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Preventing ‘economic deaths’ (KOR)

Mar 19,2020
IM MI-JIN
The author is the head of the fol:in team of the JoongAng Ilbo.

“A crisis is harsher for those who are not well-off. If you sell your house and car to get over the crisis, harder times await,” said former Deputy Prime Minister for Economic Affairs Lee Hun-jai. He said it in his memoir for the JoongAng Ilbo in 2012. Nicknamed a “trouble shooter,” he served as the head of the Financial Supervisory Service during the 1997 currency crisis.

A crisis clearly separates the haves from the have-nots, both for businesses and individuals. After the foreign exchange crisis, companies with large debt collapsed and poor people were driven to the edge. The 2008-09 financial crisis was not much different.

The ongoing chaos we are experiencing today will leave similar wounds. It is chaos that we haven’t experienced for a while — or have never experienced. No one knows when this will end. Schools closed, offices are empty and streets are quiet. Some small business owners already gave up. An owner who runs multiple bars has suggested some of his employees take unpaid leave, not to mention firing some.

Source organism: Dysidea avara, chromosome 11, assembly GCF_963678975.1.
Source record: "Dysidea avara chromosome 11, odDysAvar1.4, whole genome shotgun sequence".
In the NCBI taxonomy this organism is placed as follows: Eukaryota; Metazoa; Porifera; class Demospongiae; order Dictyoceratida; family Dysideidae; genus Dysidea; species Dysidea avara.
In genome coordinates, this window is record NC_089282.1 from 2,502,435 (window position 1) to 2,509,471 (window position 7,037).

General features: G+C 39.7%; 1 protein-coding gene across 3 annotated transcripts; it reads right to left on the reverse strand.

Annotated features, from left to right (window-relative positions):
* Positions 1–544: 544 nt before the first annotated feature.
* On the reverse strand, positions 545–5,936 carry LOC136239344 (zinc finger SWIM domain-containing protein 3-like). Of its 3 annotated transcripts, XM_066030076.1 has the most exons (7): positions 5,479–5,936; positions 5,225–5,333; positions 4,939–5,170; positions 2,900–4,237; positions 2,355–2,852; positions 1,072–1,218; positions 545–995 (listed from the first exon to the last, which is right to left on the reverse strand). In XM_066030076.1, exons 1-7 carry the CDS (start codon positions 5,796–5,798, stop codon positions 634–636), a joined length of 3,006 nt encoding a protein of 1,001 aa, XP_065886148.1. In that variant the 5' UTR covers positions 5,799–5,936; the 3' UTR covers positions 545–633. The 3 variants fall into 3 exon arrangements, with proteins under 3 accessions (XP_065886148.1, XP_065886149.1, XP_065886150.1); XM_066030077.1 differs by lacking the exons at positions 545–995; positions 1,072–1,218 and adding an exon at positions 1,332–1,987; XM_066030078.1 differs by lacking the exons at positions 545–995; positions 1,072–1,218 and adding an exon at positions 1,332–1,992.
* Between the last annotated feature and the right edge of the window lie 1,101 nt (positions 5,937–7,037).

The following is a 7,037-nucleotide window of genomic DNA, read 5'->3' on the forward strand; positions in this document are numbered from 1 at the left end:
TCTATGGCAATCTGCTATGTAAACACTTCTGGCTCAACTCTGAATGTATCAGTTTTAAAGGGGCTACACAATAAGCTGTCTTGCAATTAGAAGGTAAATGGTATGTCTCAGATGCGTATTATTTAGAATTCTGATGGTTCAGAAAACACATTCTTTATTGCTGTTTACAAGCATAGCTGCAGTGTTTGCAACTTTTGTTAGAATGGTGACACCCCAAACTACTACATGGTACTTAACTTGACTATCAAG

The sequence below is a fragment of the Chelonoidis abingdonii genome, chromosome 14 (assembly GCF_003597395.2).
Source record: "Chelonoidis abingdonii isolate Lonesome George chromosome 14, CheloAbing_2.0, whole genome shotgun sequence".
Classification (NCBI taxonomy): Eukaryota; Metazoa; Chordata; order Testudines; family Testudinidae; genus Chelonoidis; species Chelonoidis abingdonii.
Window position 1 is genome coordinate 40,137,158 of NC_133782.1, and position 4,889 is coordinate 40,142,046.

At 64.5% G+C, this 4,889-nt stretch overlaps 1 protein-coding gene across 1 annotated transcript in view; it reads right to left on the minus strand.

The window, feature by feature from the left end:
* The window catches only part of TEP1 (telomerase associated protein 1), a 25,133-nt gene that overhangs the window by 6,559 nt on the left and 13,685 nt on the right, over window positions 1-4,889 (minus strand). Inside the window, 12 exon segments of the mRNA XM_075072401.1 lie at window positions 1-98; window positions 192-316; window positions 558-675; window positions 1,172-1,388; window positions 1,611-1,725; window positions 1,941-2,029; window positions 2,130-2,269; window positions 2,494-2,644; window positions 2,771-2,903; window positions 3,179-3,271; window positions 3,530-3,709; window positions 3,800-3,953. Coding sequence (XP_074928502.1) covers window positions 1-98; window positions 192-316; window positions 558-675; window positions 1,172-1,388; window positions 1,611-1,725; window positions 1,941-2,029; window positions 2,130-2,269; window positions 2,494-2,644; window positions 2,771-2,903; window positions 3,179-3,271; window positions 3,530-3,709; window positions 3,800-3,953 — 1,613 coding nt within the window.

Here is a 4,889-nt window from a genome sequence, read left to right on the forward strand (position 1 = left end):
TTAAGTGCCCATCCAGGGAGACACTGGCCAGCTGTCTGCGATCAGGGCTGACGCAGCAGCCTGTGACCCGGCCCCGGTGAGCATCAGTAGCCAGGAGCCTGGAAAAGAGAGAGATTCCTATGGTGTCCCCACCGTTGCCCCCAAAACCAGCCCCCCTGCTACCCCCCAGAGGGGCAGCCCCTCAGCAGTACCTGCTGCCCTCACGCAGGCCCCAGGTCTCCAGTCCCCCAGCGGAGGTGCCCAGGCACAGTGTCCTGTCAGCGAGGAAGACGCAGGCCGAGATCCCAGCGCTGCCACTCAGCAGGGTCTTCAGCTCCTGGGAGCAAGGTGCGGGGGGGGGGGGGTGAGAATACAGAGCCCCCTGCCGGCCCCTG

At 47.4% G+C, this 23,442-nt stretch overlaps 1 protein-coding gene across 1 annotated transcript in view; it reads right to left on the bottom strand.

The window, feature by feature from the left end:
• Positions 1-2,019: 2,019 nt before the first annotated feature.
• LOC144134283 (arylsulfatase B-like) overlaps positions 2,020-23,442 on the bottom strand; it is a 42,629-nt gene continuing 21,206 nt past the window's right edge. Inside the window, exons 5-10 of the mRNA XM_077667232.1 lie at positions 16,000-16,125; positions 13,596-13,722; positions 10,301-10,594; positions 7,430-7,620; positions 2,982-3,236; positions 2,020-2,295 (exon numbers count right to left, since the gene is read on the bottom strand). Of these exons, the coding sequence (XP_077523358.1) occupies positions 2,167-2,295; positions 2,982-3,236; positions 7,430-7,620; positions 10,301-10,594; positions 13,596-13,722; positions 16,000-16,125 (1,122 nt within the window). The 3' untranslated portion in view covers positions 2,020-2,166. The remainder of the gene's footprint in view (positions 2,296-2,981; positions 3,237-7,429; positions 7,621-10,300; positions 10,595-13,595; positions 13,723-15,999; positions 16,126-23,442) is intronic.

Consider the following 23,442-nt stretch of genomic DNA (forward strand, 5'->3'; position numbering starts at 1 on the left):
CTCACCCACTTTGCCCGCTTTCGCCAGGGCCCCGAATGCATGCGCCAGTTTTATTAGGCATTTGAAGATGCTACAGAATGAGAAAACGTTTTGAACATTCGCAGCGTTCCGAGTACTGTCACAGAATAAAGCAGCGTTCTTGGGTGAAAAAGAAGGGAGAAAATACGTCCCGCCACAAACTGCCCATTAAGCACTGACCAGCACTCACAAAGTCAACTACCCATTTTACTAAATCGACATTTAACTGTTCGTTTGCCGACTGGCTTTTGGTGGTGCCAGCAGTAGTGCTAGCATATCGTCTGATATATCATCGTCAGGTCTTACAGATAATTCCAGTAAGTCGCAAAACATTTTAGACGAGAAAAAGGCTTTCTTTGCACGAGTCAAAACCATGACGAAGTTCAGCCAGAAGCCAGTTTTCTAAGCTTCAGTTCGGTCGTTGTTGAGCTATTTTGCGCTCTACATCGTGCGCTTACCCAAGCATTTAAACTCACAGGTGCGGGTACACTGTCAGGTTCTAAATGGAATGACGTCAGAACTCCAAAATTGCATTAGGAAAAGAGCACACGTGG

Where can these people who lost jobs start work again? The crisis of small business owners is only the beginning. The plummeting stock market is the prelude to uneasiness. When money flows out, unhealthy companies will be first to be shaken.

Literal death is not the only serious risk. “Economic death” will begin. When I called Lee on March 17, he warned, “Death is of course serious. But more people will suffer economic injury or face [economic] death than those who get the disease. Hundreds of thousands of people will be pushed to the cliff’s edge.”

An epidemic requires prevention and treatment at the same time. An economic epidemic is not much different. Those who are irreversibly hurt cannot be resuscitated by stanch or emergency measures. A big wound will be left after a full operation. That’s why the economy requires epidemic prevention. As he wrapped up the conversation, Lee said, “A more clear and preemptive measure is needed for the economy. I hope the government wouldn’t miss the timing.”